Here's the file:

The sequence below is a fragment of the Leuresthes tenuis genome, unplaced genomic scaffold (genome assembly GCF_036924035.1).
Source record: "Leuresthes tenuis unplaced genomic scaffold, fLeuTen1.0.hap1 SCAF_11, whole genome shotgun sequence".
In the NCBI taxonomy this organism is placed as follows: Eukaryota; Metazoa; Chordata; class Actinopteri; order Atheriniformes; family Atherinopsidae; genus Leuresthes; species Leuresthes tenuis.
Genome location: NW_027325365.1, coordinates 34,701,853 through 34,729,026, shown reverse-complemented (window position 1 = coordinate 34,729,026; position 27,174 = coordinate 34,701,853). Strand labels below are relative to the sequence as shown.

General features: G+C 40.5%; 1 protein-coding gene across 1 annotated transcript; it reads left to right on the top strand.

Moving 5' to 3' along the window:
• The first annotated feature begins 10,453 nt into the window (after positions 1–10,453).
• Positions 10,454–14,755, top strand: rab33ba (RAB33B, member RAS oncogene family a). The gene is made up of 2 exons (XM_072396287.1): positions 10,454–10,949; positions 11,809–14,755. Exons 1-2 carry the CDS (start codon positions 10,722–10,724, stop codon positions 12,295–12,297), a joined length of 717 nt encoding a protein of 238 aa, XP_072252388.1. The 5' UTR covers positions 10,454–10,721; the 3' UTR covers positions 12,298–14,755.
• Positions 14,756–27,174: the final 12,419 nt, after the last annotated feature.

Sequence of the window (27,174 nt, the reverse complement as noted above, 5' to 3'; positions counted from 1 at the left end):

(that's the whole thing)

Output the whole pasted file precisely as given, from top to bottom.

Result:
The sequence below is a fragment of the Leuresthes tenuis genome, unplaced genomic scaffold (genome assembly GCF_036924035.1).
Source record: "Leuresthes tenuis unplaced genomic scaffold, fLeuTen1.0.hap1 SCAF_11, whole genome shotgun sequence".
In the NCBI taxonomy this organism is placed as follows: Eukaryota; Metazoa; Chordata; class Actinopteri; order Atheriniformes; family Atherinopsidae; genus Leuresthes; species Leuresthes tenuis.
Genome location: NW_027325365.1, coordinates 34,701,853 through 34,729,026, shown reverse-complemented (window position 1 = coordinate 34,729,026; position 27,174 = coordinate 34,701,853). Strand labels below are relative to the sequence as shown.

General features: G+C 40.5%; 1 protein-coding gene across 1 annotated transcript; it reads left to right on the top strand.

Moving 5' to 3' along the window:
• The first annotated feature begins 10,453 nt into the window (after positions 1–10,453).
• Positions 10,454–14,755, top strand: rab33ba (RAB33B, member RAS oncogene family a). The gene is made up of 2 exons (XM_072396287.1): positions 10,454–10,949; positions 11,809–14,755. Exons 1-2 carry the CDS (start codon positions 10,722–10,724, stop codon positions 12,295–12,297), a joined length of 717 nt encoding a protein of 238 aa, XP_072252388.1. The 5' UTR covers positions 10,454–10,721; the 3' UTR covers positions 12,298–14,755.
• Positions 14,756–27,174: the final 12,419 nt, after the last annotated feature.

Sequence of the window (27,174 nt, the reverse complement as noted above, 5' to 3'; positions counted from 1 at the left end):